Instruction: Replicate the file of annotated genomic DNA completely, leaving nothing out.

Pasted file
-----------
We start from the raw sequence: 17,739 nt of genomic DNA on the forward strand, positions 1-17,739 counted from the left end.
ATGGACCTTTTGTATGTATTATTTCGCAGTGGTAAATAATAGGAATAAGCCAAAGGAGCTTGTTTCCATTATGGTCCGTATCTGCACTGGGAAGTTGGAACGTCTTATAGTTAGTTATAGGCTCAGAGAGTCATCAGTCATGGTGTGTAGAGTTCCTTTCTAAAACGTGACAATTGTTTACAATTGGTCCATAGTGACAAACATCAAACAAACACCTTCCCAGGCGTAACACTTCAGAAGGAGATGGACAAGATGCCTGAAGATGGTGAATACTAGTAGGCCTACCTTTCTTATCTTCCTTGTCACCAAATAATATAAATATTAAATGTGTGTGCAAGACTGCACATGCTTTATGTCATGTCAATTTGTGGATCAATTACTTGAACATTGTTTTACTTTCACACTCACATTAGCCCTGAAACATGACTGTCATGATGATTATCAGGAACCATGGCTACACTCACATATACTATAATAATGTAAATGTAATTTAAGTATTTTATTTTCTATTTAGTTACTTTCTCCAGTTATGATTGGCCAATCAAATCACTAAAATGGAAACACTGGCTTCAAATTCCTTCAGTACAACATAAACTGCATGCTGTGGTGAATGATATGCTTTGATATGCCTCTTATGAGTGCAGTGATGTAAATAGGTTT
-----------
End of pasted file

We start from the raw sequence: 17,739 nt of genomic DNA on the forward strand, positions 1-17,739 counted from the left end.
ATGGACCTTTTGTATGTATTATTTCGCAGTGGTAAATAATAGGAATAAGCCAAAGGAGCTTGTTTCCATTATGGTCCGTATCTGCACTGGGAAGTTGGAACGTCTTATAGTTAGTTATAGGCTCAGAGAGTCATCAGTCATGGTGTGTAGAGTTCCTTTCTAAAACGTGACAATTGTTTACAATTGGTCCATAGTGACAAACATCAAACAAACACCTTCCCAGGCGTAACACTTCAGAAGGAGATGGACAAGATGCCTGAAGATGGTGAATACTAGTAGGCCTACCTTTCTTATCTTCCTTGTCACCAAATAATATAAATATTAAATGTGTGTGCAAGACTGCACATGCTTTATGTCATGTCAATTTGTGGATCAATTACTTGAACATTGTTTTACTTTCACACTCACATTAGCCCTGAAACATGACTGTCATGATGATTATCAGGAACCATGGCTACACTCACATATACTATAATAATGTAAATGTAATTTAAGTATTTTATTTTCTATTTAGTTACTTTCTCCAGTTATGATTGGCCAATCAAATCACTAAAATGGAAACACTGGCTTCAAATTCCTTCAGTACAACATAAACTGCATGCTGTGGTGAATGATATGCTTTGATATGCCTCTTATGAGTGCAGTGATGTAAATAGGTTT